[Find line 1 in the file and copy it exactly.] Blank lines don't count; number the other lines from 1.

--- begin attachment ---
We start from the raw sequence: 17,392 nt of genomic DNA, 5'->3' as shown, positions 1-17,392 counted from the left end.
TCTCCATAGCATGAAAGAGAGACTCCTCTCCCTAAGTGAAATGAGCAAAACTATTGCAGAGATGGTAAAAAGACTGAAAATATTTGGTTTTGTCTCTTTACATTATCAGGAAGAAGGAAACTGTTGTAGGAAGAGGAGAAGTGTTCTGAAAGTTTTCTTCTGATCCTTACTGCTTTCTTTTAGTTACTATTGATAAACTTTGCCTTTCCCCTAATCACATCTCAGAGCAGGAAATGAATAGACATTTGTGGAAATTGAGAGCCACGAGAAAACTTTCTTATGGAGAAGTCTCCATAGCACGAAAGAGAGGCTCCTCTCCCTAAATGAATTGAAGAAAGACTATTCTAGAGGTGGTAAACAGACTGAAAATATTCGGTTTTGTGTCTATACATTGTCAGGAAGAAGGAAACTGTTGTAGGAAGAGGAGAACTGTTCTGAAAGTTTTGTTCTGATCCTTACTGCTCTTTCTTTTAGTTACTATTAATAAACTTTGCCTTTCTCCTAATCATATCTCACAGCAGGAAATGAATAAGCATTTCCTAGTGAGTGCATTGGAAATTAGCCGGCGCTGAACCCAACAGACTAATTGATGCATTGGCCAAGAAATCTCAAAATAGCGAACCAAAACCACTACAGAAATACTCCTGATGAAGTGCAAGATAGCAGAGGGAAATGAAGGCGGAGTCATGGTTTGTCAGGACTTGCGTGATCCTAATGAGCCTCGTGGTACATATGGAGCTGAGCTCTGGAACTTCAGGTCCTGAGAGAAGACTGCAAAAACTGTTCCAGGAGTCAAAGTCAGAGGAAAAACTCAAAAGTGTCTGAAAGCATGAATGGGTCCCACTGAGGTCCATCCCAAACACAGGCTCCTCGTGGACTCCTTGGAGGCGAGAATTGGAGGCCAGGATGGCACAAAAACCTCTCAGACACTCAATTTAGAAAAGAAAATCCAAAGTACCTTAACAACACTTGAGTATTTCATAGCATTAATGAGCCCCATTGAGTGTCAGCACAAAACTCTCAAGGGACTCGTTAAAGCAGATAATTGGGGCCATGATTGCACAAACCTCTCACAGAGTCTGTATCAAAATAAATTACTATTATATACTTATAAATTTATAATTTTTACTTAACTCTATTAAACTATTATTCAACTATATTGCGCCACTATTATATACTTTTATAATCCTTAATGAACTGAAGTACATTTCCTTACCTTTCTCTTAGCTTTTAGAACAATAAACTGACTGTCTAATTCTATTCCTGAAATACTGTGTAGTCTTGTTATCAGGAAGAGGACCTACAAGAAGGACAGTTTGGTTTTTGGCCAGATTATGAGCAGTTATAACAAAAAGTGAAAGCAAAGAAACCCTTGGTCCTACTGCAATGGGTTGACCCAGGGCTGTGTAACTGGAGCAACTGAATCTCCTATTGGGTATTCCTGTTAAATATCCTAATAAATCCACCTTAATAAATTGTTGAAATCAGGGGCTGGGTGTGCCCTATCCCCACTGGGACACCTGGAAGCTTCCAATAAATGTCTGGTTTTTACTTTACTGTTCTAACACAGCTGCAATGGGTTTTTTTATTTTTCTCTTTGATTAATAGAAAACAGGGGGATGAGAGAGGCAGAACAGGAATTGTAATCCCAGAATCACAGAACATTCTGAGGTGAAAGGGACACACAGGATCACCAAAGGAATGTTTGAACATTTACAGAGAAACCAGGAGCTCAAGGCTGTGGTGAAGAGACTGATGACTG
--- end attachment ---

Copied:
We start from the raw sequence: 17,392 nt of genomic DNA, 5'->3' as shown, positions 1-17,392 counted from the left end.